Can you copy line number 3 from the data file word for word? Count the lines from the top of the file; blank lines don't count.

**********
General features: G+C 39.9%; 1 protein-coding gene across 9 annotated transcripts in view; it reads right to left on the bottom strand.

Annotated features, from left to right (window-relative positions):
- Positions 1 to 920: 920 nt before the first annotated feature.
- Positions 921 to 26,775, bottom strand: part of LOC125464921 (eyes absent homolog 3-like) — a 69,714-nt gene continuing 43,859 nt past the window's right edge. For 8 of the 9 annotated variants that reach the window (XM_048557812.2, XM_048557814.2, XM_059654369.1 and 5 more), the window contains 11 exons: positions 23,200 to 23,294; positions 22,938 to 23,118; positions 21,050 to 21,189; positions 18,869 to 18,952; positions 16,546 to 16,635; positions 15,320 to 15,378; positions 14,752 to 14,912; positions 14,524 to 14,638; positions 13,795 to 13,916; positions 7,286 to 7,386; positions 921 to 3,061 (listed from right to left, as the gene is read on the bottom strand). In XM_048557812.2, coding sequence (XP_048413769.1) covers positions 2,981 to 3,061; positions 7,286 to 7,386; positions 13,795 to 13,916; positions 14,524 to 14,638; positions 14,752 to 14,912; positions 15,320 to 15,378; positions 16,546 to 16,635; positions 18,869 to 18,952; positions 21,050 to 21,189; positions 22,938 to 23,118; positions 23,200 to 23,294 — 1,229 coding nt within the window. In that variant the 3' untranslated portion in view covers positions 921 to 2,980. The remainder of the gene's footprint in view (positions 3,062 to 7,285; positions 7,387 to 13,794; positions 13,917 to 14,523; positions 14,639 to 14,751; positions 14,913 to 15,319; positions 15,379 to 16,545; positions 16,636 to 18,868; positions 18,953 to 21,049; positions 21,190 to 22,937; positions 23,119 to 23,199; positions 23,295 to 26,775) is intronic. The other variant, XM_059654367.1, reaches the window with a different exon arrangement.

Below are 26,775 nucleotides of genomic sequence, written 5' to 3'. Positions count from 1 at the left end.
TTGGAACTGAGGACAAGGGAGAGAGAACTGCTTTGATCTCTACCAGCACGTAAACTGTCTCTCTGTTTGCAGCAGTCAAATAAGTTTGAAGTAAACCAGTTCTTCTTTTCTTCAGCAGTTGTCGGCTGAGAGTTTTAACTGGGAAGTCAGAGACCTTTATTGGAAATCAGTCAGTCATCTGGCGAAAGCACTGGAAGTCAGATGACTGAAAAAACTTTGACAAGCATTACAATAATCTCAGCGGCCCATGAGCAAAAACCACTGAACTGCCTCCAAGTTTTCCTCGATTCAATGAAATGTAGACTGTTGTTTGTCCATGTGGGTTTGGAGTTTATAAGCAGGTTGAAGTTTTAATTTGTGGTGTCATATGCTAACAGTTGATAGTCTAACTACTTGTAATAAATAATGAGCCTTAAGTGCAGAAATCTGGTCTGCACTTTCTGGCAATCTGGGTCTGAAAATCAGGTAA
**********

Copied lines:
- Positions 1 to 920: 920 nt before the first annotated feature.